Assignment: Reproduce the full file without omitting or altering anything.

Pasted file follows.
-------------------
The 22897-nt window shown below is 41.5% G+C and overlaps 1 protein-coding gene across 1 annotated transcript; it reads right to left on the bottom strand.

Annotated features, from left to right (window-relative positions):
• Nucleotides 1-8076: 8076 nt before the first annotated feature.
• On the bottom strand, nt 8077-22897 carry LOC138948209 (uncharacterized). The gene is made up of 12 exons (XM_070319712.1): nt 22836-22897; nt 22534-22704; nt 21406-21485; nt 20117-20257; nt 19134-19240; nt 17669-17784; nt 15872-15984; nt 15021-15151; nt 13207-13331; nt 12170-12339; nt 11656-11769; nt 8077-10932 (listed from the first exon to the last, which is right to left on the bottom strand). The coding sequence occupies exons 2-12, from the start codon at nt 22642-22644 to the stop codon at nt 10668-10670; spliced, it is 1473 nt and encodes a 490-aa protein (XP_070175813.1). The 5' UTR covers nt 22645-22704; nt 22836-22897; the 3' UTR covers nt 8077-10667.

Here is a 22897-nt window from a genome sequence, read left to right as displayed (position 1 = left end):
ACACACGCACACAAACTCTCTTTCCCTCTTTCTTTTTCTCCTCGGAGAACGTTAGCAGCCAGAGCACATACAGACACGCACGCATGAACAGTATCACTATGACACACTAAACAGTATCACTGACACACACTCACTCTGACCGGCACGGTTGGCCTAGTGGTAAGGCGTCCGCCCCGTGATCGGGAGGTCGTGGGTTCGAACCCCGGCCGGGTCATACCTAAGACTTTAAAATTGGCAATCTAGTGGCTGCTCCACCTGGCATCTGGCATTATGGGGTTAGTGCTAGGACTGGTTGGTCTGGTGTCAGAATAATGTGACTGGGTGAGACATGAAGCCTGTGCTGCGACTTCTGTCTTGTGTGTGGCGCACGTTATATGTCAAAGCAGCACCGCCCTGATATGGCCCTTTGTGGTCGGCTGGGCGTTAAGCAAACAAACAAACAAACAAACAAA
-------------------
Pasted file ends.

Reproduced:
The 22897-nt window shown below is 41.5% G+C and overlaps 1 protein-coding gene across 1 annotated transcript; it reads right to left on the bottom strand.

Annotated features, from left to right (window-relative positions):
• Nucleotides 1-8076: 8076 nt before the first annotated feature.
• On the bottom strand, nt 8077-22897 carry LOC138948209 (uncharacterized). The gene is made up of 12 exons (XM_070319712.1): nt 22836-22897; nt 22534-22704; nt 21406-21485; nt 20117-20257; nt 19134-19240; nt 17669-17784; nt 15872-15984; nt 15021-15151; nt 13207-13331; nt 12170-12339; nt 11656-11769; nt 8077-10932 (listed from the first exon to the last, which is right to left on the bottom strand). The coding sequence occupies exons 2-12, from the start codon at nt 22642-22644 to the stop codon at nt 10668-10670; spliced, it is 1473 nt and encodes a 490-aa protein (XP_070175813.1). The 5' UTR covers nt 22645-22704; nt 22836-22897; the 3' UTR covers nt 8077-10667.

Here is a 22897-nt window from a genome sequence, read left to right as displayed (position 1 = left end):
ACACACGCACACAAACTCTCTTTCCCTCTTTCTTTTTCTCCTCGGAGAACGTTAGCAGCCAGAGCACATACAGACACGCACGCATGAACAGTATCACTATGACACACTAAACAGTATCACTGACACACACTCACTCTGACCGGCACGGTTGGCCTAGTGGTAAGGCGTCCGCCCCGTGATCGGGAGGTCGTGGGTTCGAACCCCGGCCGGGTCATACCTAAGACTTTAAAATTGGCAATCTAGTGGCTGCTCCACCTGGCATCTGGCATTATGGGGTTAGTGCTAGGACTGGTTGGTCTGGTGTCAGAATAATGTGACTGGGTGAGACATGAAGCCTGTGCTGCGACTTCTGTCTTGTGTGTGGCGCACGTTATATGTCAAAGCAGCACCGCCCTGATATGGCCCTTTGTGGTCGGCTGGGCGTTAAGCAAACAAACAAACAAACAAACAAA